Prospective or ex ante studies of the costs, benefits, and distributional impacts of new environmental regulations are now commonly performed in many countries. Retrospective analyses, which aim to document actual outcomes, are far less common. The purpose of this policy brief is to illustrate the value of retrospective analysis of environmental regulations, discuss the main challenges of conducting such studies, and make suggestions for facilitating the conduct of retrospective analyses. We examine recent examples of ex post analyses of three sets of U.S. regulations—the Environmental Protection Agency (EPA) Cluster Rule, the NOx Budget Program, and federal gasoline content regulations—and British Columbia’s carbon tax. Based on this review, we offer some lessons for facilitating future retrospective analysis of environmental regulations.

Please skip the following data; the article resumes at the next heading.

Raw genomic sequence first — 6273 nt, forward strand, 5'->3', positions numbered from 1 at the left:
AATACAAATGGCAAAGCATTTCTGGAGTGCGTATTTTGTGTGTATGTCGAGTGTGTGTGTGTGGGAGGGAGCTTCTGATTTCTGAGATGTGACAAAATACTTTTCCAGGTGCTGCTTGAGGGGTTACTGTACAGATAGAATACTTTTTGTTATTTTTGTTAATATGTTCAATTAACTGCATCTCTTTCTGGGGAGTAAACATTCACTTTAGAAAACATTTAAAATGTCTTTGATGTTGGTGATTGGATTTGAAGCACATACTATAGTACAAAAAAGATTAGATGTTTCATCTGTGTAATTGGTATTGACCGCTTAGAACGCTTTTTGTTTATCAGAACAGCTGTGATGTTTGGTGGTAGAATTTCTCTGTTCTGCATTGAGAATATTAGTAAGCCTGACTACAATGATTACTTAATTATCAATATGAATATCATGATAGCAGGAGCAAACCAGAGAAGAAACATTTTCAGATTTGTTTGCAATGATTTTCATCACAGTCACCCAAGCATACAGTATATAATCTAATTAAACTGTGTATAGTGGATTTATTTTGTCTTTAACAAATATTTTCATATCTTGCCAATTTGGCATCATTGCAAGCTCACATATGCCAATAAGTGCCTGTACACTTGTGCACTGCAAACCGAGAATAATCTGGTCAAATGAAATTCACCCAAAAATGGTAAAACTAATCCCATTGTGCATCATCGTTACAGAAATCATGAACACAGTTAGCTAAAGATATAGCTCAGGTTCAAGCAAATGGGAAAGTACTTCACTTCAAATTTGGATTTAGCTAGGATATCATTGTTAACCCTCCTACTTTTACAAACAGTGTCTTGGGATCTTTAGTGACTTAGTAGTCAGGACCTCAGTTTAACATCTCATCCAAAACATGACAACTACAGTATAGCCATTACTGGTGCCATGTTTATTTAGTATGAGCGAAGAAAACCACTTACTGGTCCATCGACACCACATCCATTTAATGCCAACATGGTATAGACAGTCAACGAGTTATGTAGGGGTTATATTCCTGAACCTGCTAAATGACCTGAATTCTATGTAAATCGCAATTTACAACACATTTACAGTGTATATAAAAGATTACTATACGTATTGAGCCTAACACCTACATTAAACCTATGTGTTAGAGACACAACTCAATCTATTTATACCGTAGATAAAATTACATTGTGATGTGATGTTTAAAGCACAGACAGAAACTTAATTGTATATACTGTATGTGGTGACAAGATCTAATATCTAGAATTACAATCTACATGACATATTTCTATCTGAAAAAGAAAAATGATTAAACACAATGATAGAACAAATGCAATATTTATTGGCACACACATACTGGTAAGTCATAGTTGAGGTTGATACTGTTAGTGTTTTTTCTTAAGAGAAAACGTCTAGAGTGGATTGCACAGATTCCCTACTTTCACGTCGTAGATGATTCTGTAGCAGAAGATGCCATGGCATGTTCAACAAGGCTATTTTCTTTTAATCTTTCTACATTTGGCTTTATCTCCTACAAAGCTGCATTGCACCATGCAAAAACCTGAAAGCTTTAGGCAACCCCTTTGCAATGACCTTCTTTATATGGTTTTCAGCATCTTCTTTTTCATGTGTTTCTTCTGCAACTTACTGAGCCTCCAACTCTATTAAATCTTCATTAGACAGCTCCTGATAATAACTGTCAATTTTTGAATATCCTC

Report — Sep 4, 2019
Environmental Projects in Urban Areas: Analysis to Support Corps of Engineers Project Planning and Budgeting
This report describes US Army Corps of Engineers planning and budget justification practices in coastal and estuarine environments—with a focus on urban settings—and explores the current and potential application of ecosystem services analysis to Corps decisionmaking.
Working Paper — Jul 11, 2019
The Cost-Effectiveness of Satellite Earth Observations to Inform a Post-Wildfire Response
This study demonstrates the cost-effectiveness of using satellite imagery to assess burned areas and prioritize response measures after a wildfire; it shows that, by using Landsat imagery, federal agencies can save up to $7.7 million per year in post-fire costs.
Press Release — Jun 11, 2019
New Episode of Resources Radio on Refined Coal Subsidies, with RFF's Brian Prest
This podcast explains the research behind a new paper on refined coal subsidies.